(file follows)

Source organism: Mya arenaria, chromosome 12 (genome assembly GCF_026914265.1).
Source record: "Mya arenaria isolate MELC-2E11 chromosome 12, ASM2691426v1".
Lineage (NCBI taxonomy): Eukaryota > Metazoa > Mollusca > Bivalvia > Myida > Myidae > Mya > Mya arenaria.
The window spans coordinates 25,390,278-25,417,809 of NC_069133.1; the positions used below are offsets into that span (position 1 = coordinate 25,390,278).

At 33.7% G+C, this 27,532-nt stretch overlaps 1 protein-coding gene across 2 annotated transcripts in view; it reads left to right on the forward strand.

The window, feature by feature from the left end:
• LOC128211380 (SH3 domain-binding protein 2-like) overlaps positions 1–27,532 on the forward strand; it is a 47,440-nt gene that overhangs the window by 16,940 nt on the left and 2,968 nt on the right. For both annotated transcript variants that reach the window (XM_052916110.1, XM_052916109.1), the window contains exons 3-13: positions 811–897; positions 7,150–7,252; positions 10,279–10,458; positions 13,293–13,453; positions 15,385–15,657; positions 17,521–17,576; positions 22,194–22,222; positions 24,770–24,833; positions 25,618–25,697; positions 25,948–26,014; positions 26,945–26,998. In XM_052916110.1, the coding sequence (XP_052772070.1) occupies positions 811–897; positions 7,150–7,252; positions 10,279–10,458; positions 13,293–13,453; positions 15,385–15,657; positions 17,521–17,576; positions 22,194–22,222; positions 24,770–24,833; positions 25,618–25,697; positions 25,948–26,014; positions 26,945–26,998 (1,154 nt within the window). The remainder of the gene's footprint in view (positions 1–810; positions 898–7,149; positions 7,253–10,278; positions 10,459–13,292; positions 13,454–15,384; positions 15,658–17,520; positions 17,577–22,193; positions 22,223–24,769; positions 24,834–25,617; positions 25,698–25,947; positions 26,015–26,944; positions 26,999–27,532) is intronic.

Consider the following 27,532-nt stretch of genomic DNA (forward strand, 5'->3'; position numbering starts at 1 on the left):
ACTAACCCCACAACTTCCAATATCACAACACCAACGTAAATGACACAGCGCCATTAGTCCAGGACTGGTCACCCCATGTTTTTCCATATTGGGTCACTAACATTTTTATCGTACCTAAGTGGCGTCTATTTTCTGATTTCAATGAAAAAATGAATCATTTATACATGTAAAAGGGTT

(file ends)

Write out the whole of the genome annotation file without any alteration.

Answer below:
Source organism: Mya arenaria, chromosome 12 (genome assembly GCF_026914265.1).
Source record: "Mya arenaria isolate MELC-2E11 chromosome 12, ASM2691426v1".
Lineage (NCBI taxonomy): Eukaryota > Metazoa > Mollusca > Bivalvia > Myida > Myidae > Mya > Mya arenaria.
The window spans coordinates 25,390,278-25,417,809 of NC_069133.1; the positions used below are offsets into that span (position 1 = coordinate 25,390,278).

At 33.7% G+C, this 27,532-nt stretch overlaps 1 protein-coding gene across 2 annotated transcripts in view; it reads left to right on the forward strand.

The window, feature by feature from the left end:
• LOC128211380 (SH3 domain-binding protein 2-like) overlaps positions 1–27,532 on the forward strand; it is a 47,440-nt gene that overhangs the window by 16,940 nt on the left and 2,968 nt on the right. For both annotated transcript variants that reach the window (XM_052916110.1, XM_052916109.1), the window contains exons 3-13: positions 811–897; positions 7,150–7,252; positions 10,279–10,458; positions 13,293–13,453; positions 15,385–15,657; positions 17,521–17,576; positions 22,194–22,222; positions 24,770–24,833; positions 25,618–25,697; positions 25,948–26,014; positions 26,945–26,998. In XM_052916110.1, the coding sequence (XP_052772070.1) occupies positions 811–897; positions 7,150–7,252; positions 10,279–10,458; positions 13,293–13,453; positions 15,385–15,657; positions 17,521–17,576; positions 22,194–22,222; positions 24,770–24,833; positions 25,618–25,697; positions 25,948–26,014; positions 26,945–26,998 (1,154 nt within the window). The remainder of the gene's footprint in view (positions 1–810; positions 898–7,149; positions 7,253–10,278; positions 10,459–13,292; positions 13,454–15,384; positions 15,658–17,520; positions 17,577–22,193; positions 22,223–24,769; positions 24,834–25,617; positions 25,698–25,947; positions 26,015–26,944; positions 26,999–27,532) is intronic.

Consider the following 27,532-nt stretch of genomic DNA (forward strand, 5'->3'; position numbering starts at 1 on the left):
ACTAACCCCACAACTTCCAATATCACAACACCAACGTAAATGACACAGCGCCATTAGTCCAGGACTGGTCACCCCATGTTTTTCCATATTGGGTCACTAACATTTTTATCGTACCTAAGTGGCGTCTATTTTCTGATTTCAATGAAAAAATGAATCATTTATACATGTAAAAGGGTT